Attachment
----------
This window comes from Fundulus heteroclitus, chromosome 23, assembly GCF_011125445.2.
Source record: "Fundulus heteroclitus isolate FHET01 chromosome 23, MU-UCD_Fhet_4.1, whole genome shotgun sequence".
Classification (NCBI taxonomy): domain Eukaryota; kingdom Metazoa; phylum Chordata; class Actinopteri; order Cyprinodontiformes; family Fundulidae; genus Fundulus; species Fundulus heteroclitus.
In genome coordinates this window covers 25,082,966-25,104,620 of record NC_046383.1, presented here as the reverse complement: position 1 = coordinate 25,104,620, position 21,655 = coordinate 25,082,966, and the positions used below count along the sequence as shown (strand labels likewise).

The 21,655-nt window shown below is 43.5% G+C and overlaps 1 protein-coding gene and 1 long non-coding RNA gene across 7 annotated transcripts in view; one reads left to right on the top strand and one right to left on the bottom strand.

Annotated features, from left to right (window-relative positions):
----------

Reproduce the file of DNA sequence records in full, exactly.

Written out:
This window comes from Fundulus heteroclitus, chromosome 23, assembly GCF_011125445.2.
Source record: "Fundulus heteroclitus isolate FHET01 chromosome 23, MU-UCD_Fhet_4.1, whole genome shotgun sequence".
Classification (NCBI taxonomy): domain Eukaryota; kingdom Metazoa; phylum Chordata; class Actinopteri; order Cyprinodontiformes; family Fundulidae; genus Fundulus; species Fundulus heteroclitus.
In genome coordinates this window covers 25,082,966-25,104,620 of record NC_046383.1, presented here as the reverse complement: position 1 = coordinate 25,104,620, position 21,655 = coordinate 25,082,966, and the positions used below count along the sequence as shown (strand labels likewise).

The 21,655-nt window shown below is 43.5% G+C and overlaps 1 protein-coding gene and 1 long non-coding RNA gene across 7 annotated transcripts in view; one reads left to right on the top strand and one right to left on the bottom strand.

Annotated features, from left to right (window-relative positions):